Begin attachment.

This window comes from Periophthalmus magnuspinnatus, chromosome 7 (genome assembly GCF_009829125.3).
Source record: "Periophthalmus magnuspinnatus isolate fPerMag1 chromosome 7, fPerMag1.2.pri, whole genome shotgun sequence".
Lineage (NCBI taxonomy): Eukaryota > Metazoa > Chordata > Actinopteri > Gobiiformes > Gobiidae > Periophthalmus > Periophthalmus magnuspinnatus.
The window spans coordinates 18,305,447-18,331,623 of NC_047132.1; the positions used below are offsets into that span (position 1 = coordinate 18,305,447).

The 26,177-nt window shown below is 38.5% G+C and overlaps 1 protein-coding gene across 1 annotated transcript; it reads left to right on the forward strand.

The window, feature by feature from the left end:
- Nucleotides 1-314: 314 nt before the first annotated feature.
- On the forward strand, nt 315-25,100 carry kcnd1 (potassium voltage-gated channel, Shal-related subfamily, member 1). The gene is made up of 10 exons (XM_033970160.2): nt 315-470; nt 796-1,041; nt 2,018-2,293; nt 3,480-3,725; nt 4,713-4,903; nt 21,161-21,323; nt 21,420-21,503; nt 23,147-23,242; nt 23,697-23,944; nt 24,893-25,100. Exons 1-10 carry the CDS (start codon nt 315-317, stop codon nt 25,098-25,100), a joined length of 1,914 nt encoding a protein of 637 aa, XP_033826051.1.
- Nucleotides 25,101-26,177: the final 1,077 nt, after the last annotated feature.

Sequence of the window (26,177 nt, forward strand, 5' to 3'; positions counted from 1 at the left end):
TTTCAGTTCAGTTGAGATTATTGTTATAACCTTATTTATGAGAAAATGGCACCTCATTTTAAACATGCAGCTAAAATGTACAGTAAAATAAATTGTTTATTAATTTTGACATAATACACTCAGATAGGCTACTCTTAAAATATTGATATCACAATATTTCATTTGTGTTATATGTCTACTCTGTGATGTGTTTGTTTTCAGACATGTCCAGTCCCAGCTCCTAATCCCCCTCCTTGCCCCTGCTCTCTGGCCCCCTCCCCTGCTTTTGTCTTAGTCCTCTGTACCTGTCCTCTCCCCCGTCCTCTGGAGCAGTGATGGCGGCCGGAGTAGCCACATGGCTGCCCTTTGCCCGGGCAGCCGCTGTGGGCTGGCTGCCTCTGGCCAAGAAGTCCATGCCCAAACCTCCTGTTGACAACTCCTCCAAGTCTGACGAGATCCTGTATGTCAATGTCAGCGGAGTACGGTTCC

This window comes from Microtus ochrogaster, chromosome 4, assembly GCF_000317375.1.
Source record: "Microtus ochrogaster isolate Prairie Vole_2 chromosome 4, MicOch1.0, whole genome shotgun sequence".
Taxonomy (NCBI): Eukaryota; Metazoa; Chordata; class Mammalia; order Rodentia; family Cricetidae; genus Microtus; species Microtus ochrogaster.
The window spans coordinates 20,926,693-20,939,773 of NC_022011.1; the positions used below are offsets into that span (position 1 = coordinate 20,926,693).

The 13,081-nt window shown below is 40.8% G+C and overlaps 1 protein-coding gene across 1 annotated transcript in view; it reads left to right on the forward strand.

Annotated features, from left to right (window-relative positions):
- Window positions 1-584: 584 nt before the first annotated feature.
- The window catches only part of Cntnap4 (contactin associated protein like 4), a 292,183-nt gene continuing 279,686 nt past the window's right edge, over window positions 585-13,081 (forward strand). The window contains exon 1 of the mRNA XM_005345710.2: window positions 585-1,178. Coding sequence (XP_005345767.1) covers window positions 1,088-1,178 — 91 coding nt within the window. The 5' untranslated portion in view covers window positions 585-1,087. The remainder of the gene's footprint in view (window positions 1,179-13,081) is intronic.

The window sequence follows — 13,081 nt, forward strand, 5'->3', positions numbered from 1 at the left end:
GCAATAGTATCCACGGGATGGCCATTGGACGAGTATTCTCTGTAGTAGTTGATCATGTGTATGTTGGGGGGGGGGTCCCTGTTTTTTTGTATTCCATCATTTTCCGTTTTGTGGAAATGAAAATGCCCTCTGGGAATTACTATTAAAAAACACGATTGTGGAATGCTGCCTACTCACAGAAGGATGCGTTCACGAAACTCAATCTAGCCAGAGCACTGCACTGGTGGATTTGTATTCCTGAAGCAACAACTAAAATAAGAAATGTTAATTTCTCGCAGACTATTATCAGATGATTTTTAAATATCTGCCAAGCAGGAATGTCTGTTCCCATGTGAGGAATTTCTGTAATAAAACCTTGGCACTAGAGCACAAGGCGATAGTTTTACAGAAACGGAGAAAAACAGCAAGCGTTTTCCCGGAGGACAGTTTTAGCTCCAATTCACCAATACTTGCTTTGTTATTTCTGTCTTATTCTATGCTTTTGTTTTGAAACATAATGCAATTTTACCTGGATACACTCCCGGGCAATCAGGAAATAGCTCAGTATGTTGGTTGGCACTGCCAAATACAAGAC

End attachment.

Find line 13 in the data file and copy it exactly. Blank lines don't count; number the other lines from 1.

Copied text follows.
Source record: "Microtus ochrogaster isolate Prairie Vole_2 chromosome 4, MicOch1.0, whole genome shotgun sequence".